Aladdin (2019): ‘Disney Blues’ – A Film Review



The string of Disney Live Action films reaches a peak this year with the three films Dumbo (released earlier), The Lion King (still yet to come) and Aladdin. The 1992 film Aladdin was ground-breaking in many ways but not least of all due to the Robin Williams iconic performance as the genie. Before its release, Aladdin built up quite a bit of controversy. Not least of all would Will Smith try to take up the reigns of a role, which was essentially built around Robin Williams’ stardom, but the reaction to the CGI blue skin was less than favourable. Despite their best efforts for an all Arabic cast, they also managed to spark controversy when extras were reported to have had made to look more Arabic than they were as they were white. (This was apparently only on extreme circumstances and rare but it still offended) In many ways Aladdin was doomed before it started.


The CGI Life

Unfortunately, the film doesn’t do much to actually back this up. From the very start we see similar problems to Beauty and the Beast (2017), where the imitation of the older work for the sake of nostalgia, creates a wooden and un-lifelike image. Many actors struggle with the material, either through direction or not, and pass like cardboard cut-outs. Will Smith passes a performance that wins over eventually but initially works painfully, whilst Mena Massoud works only when he isn’t trying to interact with his setting, working as the subtle bits and not the choreography. Despite the problems inherent in imitating the changes don’t work either. Though the changes to the material doesn’t damage the film as much as with Beauty and the Beast, they are pointless and forced. What we’re left with is a cheap imitation, lifeless and unimaginative.


What are we left with?

In costume, the look and in casting there are many times where this work feels more faithful to the source material and gives a stunning world to the audience, although sometimes the casting is completely off. Being the genie can really work for Will Smith, although it, at times, becomes a stock character, and not something with the depth of Robin Williams’ Genie. It sometimes feels a lot more in the vein of that imaginary helper like in films like Drop Dead Fred – far from good. But, Jafar works far less, not being a good villain and not having the presence or story to really develop his opposition to any characters, least of all Aladdin. This feels closer to Kylo Ren in Star Wars Episode VII: The Force Awakens it is an unfortunate change that robs the film of its life and tension.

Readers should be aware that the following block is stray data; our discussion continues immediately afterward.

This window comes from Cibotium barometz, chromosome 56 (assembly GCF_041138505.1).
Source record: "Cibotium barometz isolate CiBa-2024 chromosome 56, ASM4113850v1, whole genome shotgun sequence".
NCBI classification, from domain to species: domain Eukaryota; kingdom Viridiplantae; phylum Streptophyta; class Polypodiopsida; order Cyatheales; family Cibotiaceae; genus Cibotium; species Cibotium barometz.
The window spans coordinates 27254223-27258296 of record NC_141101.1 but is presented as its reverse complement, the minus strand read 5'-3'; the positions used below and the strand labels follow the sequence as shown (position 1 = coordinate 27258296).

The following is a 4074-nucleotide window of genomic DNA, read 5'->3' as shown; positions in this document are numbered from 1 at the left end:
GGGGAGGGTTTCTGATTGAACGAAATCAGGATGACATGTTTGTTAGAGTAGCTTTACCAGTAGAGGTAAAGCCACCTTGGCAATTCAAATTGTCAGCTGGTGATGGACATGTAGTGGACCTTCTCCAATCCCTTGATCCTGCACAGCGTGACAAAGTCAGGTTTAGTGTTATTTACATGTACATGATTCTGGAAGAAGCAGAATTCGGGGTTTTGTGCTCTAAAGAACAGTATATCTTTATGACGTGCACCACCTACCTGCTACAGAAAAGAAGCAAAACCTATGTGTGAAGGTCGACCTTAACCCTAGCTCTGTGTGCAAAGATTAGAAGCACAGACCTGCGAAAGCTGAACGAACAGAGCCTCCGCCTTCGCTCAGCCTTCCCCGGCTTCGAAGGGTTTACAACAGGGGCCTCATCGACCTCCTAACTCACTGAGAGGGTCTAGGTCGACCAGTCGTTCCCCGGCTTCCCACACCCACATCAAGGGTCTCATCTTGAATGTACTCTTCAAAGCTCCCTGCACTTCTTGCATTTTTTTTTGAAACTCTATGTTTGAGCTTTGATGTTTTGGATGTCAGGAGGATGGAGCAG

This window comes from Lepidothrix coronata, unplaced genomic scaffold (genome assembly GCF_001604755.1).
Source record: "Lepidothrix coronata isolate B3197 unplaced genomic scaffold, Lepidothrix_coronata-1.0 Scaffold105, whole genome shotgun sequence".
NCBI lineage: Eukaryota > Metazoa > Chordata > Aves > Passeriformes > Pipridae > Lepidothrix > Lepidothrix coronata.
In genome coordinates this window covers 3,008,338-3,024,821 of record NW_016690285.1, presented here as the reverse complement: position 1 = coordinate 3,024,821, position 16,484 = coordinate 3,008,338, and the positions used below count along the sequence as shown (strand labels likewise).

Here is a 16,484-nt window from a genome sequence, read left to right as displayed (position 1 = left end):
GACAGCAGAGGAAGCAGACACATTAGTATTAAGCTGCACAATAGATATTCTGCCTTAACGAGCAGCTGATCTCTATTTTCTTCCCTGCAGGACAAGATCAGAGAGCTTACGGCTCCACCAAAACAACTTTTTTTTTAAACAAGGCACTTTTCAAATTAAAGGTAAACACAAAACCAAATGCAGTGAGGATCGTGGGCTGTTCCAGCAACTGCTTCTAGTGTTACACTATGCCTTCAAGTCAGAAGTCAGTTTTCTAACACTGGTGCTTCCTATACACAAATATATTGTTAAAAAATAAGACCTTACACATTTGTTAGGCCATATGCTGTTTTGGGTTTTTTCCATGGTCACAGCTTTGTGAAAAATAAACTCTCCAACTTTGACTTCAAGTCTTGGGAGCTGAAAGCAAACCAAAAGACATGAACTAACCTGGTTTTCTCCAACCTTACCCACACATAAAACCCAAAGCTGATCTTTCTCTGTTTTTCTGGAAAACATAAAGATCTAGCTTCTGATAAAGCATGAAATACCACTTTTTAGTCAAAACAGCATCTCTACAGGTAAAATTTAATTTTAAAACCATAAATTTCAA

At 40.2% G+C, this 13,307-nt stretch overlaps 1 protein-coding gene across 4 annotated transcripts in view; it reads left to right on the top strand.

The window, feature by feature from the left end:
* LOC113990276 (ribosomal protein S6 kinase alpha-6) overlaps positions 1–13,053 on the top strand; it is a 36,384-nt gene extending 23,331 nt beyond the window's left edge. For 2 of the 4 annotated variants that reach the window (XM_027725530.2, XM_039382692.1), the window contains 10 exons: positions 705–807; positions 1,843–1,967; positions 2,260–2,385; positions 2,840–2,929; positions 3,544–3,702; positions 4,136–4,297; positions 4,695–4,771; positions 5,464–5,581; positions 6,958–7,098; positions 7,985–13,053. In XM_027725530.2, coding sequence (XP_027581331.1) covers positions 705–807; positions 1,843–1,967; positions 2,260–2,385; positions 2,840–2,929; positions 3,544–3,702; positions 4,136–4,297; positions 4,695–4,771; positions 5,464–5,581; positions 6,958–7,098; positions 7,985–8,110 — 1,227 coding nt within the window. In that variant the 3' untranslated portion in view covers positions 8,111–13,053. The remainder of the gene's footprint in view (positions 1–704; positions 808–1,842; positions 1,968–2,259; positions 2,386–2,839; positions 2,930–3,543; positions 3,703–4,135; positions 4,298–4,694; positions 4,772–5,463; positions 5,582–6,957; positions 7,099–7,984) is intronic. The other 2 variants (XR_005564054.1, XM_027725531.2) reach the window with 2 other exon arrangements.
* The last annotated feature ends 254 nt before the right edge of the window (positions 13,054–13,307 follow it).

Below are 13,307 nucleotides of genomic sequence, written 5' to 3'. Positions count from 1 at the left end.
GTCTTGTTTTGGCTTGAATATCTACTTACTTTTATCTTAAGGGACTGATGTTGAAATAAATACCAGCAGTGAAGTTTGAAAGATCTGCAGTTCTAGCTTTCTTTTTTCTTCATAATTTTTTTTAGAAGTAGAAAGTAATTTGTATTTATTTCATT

Perhaps not being as offensive as what people feared, the film just fails in its lifelessness. Visually impressive and a nostalgic nod to the original, it is entertaining but only as a very dumb and on face value film. Carrying on the mistakes from Beauty and the Beast Disney does not seem to be learning. If anything, they seem to want to insert the tried-and-far-too-done storylines and additions from other films, whilst failing to recreate any of the magic of the original films. Some chemistry is felt between Jasmine (Naomi Scott) and Aladdin and their presence gives something to the story. Although it is a lot more modern to give a lot more strength to Jasmine, it is a superficial change at best, which could have been handled a lot better.



Jasmine and Aladdin meet whilst she’s posing as a commoner, Aladdin himself being a thief. Through their encounter Jafar (Marwan Kenzari) discovers him and uses him to find a magical lamp that contains a genie that grants three wishes to whomsoever finds the lamp.




starfish starfish starfish starfish starfish


starfish starfish starfish starfish starfish


starfish starfish starfish starfish starfish


starfish starfish starfish starfish starfish


A Note on My Reviews

Please read ‘On Reviews‘ for a guide to how I write film reviews. Any spoilers are appropriately marked and, though I personally prefer to know little about a film before seeing it, there is a synopsis below the review for any who wish to see one.


Films Mentioned

Aladdin (d. Ron Clements, John Musker USA 1992)

Aladdin (d. Guy Ritchie USA 2019)

Beauty and the Beast (d. Bill Condon USA/UK 2017)

Drop Dead Fred (d. Ate de Jong USA/UK 1991)

Dumbo (d. Tim Burton USA 2019)

The Lion King (d. Jon Favreau USA 2019)


Further Reading

Official Site

Interview with the Cast

Interview with Will Smith

Interview with Guy Ritchie

Behind the Scenes

Songs, Clips & Bloopers


Easter Eggs



If you liked this

Dumbo (2019): ‘Burton Ruins Disney Again’ – A Film Review

Mary Poppins Returns (2018): ‘The Sequel No One Wanted’ – A Film Review

Alice Through the Looking Glass (2016) – A Film Review


This was an analytical review of….


Aladdin (d. Guy Ritchie USA 2019)

Leave a Reply

Your email address will not be published.

Terminator Dark Fate Still